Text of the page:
SAPULPA, Okla. (AP) -- The water came fast and was quick to recede. But the cleanup of hundreds of northeast Oklahoma homes soaked by weekend floods is going to take time, residents say.
Ray and Joan Andis spent Sunday morning ripping up soggy carpet in their Sapulpa home. In 16 years, they had seen nothing like the waters that surged up and out of nearby Rock Creek in a matter of minutes Saturday.
Without flood insurance, the couple hoped to salvage some carpet by stretching it out on the driveway to dry.
"What took six or seven hours to destroy, it's going to take that many weeks to straighten out," Ray Andis said.
More than 400 homes were affected by flooding in Sapulpa, Kiefer, Glenpool, Skiatook, Tulsa, Sand Springs, Broken Arrow and Coweta, the state Department of Civil Emergency Management reported.
Albert Ashwood, head of the state agency, was in Sapulpa on Sunday to help assess residents' needs.
His office already had contacted federal authorities about the possibility of financial assistance for uninsured residents. A joint damage assessment team from the Federal Emergency Management Agency, U.S. Small Business Administration Disaster Loan Program and state officials was expect to begin work today.
"Disasters are not declared on the amount of damage, but the amount of assistance needed," Ashwood said.
The stench of mildew greeted Linda Keeling and Darrel Crossno as they opened the door to their Sapulpa home on Monday.
A dirty ring on an outside wall showed where water at least chest-high had flowed. A TV set lay overturned on the floor. The couch bore a muddy line midway up the back.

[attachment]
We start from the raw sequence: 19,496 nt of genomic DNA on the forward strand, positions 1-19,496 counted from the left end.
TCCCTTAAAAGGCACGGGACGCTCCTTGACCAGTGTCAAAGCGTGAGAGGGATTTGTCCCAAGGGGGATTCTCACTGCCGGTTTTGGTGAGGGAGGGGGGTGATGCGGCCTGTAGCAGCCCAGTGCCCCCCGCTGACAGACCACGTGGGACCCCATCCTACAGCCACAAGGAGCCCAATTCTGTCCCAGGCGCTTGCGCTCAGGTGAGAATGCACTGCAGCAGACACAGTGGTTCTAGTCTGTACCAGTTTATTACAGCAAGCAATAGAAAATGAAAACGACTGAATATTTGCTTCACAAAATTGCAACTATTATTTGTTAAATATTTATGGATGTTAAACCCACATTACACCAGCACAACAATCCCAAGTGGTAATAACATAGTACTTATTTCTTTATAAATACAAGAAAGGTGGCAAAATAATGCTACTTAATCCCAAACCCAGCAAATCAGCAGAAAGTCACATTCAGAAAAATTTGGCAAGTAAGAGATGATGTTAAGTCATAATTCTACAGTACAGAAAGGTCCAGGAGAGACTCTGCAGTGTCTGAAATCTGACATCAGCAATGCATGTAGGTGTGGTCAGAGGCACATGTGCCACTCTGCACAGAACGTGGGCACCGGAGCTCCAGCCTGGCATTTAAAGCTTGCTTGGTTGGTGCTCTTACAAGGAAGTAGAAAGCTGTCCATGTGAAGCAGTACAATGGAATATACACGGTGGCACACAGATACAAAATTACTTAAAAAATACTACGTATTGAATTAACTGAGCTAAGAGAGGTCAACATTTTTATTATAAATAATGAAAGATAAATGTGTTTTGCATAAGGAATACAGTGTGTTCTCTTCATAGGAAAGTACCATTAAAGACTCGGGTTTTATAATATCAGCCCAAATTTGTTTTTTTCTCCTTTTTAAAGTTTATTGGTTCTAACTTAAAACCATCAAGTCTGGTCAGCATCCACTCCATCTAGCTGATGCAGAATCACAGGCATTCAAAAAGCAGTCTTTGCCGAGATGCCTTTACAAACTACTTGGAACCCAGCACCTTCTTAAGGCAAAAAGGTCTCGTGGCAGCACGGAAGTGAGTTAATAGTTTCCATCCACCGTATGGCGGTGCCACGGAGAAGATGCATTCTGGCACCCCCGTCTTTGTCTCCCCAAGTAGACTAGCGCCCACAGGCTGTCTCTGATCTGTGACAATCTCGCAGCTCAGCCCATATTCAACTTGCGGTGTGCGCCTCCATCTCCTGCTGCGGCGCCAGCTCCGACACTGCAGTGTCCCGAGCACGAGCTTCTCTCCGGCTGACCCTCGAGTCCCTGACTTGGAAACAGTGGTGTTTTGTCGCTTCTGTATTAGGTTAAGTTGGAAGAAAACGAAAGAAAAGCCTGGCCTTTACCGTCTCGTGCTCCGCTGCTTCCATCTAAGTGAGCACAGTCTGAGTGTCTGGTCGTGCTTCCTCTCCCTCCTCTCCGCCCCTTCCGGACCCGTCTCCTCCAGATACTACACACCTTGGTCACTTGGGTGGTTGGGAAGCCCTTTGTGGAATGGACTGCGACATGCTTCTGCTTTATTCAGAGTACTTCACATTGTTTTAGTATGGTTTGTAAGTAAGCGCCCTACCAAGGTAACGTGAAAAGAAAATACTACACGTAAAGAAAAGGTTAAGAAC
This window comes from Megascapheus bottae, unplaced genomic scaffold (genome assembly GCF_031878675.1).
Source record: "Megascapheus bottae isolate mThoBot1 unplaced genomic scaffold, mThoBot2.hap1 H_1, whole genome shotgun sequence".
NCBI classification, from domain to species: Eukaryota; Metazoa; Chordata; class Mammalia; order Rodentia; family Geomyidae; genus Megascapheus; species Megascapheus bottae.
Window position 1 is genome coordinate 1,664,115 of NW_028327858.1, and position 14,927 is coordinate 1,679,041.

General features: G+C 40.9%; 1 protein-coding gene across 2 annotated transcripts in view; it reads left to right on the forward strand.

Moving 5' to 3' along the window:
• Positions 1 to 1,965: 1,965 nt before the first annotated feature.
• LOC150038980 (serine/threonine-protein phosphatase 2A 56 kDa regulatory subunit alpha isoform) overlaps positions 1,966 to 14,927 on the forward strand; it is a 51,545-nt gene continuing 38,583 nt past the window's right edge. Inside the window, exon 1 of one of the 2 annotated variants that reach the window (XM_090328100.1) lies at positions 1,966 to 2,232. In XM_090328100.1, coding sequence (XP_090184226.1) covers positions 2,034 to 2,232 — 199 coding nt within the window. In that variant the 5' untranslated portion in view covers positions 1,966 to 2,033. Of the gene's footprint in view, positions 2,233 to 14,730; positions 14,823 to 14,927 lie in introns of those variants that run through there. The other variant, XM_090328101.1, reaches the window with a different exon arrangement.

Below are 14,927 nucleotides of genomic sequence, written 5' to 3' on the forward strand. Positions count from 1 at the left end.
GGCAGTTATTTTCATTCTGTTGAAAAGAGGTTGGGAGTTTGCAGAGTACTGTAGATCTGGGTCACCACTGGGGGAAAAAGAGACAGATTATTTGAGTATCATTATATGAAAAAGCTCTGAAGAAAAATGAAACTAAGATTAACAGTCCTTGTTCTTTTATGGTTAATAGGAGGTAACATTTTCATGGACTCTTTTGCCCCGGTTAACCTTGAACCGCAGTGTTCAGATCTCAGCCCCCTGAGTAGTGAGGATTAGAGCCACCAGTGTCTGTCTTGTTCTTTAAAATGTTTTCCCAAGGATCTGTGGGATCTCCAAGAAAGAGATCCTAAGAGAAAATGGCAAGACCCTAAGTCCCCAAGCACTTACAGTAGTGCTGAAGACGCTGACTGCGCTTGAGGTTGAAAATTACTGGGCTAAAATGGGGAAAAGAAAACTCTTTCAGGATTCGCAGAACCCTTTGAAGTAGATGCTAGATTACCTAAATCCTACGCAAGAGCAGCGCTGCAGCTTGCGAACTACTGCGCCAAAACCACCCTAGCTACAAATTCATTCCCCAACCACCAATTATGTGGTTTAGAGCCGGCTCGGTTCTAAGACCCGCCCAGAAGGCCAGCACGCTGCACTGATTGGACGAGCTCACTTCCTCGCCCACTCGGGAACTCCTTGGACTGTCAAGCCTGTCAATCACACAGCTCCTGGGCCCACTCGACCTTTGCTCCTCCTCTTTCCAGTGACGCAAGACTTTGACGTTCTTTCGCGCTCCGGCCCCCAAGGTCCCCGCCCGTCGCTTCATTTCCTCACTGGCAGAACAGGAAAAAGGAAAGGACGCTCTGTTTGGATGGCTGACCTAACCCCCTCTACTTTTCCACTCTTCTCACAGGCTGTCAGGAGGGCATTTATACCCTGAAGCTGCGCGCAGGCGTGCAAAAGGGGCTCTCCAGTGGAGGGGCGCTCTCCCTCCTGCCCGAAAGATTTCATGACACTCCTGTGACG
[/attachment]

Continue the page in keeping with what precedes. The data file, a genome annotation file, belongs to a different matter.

Crossno's face was grim as he opened the door on his brand-new pickup truck outside. A film of pale mud coated everything from seats to speedometer. Crossno took it all in silence.
The water had just begun to rise when the couple left to get coffee at 7:30 a.m. Saturday. When they returned an hour later, they couldn't get to their house. A dog chained to a porch next door drowned, they said.
The truck, at least, was insured. Everything else would have to be replaced on their own.
"Looks like we start from scratch," Keeling said, her voice heavy with emotion.
Many Sapulpa residents were back in their muddy homes by Saturday afternoon. Only two people stayed overnight at an American Red Cross shelter at a nearby church, officials there said.
Flooding continued Sunday in low-lying areas along Polecat Creek. Fast-flowing waters made a tree-filled basin outside of Sapulpa look like a miniature lake, but the creek was expected to fall below flood stage today.
Highway 20 in a flood-prone area near Skiatook was closed Sunday morning, but local authorities expected no flooding of homes. Flooding of low-lying land also was expected along Bird Creek extending from north Tulsa to Catoosa, the National Weather Service reported.
The flooding began as slow-moving storms late Friday and early Saturday dumped more than 8 inches of rain in some parts of Creek County.
In south Tulsa, a 53-year-old woman drowned Saturday after her car was caught in a flash flood.
Patty Dunn and fiance Steve Ellis took a firefighter's advice Saturday morning and left their Sapulpa home as the flood waters were rising. But Dunn said she waded back in to get her flood policy and called the insurance company.
"I said `I got my policy out. It's dry, and you're going to handle it,' " she said, as she sloshed through mud Sunday to dump several bloated telephone books.
In Sapulpa, where flood waters intruded into 200 homes and 12 businesses, creeks were back in their banks Sunday morning.
But the brimming tributaries and heavy gray skies gave Creek County Emergency Management Director B.J. Pope reason to worry.
"Until it can run and creeks can be emptied, we're still in danger," he said. "We couldn't stand another 2 inches of rain."